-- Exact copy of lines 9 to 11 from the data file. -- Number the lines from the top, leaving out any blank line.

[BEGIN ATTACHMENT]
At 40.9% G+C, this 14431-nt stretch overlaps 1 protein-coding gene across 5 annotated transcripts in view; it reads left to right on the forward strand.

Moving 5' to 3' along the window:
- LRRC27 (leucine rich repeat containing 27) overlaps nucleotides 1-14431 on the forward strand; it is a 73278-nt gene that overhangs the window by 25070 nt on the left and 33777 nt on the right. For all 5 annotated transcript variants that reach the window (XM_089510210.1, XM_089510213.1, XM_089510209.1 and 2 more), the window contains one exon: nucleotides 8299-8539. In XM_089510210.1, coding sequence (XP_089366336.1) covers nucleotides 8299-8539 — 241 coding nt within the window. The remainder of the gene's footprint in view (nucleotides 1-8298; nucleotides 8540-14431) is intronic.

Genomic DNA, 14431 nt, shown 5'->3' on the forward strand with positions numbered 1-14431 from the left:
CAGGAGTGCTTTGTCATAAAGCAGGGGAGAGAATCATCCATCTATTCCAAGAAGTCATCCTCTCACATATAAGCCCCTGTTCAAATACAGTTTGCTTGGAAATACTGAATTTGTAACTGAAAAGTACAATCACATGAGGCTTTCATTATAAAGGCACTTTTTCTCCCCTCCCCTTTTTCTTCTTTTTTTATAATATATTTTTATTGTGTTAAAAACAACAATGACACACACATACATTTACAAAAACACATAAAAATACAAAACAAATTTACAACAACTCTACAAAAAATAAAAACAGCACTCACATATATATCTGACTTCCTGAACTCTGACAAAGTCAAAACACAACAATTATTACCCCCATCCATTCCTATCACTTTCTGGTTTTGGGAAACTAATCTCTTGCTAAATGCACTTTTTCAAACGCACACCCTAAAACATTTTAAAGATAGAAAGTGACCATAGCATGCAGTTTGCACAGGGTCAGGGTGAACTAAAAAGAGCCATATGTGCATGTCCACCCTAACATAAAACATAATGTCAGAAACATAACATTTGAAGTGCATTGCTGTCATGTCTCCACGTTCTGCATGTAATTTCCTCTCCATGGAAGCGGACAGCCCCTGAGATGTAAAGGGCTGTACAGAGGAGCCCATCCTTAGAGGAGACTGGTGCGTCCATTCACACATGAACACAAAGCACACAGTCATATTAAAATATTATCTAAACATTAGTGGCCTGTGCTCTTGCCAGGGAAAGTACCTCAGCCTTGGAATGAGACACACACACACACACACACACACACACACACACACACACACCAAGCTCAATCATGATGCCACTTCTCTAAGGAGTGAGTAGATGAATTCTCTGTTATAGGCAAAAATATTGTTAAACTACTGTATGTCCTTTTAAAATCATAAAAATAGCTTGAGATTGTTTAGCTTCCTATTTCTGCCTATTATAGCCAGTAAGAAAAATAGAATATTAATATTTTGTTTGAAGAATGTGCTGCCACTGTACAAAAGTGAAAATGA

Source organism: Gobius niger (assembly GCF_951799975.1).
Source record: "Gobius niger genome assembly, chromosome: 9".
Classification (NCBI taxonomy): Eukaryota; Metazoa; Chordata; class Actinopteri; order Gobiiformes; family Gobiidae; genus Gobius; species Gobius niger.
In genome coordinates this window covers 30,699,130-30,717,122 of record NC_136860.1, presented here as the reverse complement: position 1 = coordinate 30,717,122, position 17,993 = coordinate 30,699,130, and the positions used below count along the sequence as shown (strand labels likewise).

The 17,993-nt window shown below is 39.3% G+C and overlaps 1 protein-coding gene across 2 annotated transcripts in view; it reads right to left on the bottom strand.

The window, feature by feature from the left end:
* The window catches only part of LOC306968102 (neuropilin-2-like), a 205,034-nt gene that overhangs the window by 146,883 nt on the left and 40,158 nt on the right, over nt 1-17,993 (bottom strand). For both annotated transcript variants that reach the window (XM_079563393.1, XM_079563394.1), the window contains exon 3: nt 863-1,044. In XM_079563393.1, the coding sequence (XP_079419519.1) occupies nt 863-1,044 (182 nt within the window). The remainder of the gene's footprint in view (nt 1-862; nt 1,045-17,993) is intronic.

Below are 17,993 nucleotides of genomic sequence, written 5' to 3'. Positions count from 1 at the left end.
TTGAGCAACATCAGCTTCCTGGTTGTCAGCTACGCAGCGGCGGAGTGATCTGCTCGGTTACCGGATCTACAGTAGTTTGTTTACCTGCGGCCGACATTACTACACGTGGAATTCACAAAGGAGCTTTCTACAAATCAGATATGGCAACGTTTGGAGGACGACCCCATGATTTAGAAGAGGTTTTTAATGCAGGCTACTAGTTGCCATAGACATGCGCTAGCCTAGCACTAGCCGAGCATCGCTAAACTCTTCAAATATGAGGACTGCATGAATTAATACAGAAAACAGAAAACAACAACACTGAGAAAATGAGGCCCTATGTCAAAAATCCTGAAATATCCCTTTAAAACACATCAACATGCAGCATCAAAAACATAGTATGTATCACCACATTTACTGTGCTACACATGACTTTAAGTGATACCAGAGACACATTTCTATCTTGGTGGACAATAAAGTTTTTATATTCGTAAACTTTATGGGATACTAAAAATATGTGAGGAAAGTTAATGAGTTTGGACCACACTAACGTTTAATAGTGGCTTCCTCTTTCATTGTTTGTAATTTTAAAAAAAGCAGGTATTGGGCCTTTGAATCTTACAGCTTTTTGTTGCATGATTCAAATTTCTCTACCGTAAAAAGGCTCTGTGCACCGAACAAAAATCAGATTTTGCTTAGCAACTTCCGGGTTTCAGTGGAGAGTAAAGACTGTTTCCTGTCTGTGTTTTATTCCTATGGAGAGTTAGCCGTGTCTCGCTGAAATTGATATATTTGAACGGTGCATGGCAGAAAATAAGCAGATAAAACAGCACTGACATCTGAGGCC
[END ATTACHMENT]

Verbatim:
In genome coordinates this window covers 30,699,130-30,717,122 of record NC_136860.1, presented here as the reverse complement: position 1 = coordinate 30,717,122, position 17,993 = coordinate 30,699,130, and the positions used below count along the sequence as shown (strand labels likewise).

The 17,993-nt window shown below is 39.3% G+C and overlaps 1 protein-coding gene across 2 annotated transcripts in view; it reads right to left on the bottom strand.

The window, feature by feature from the left end: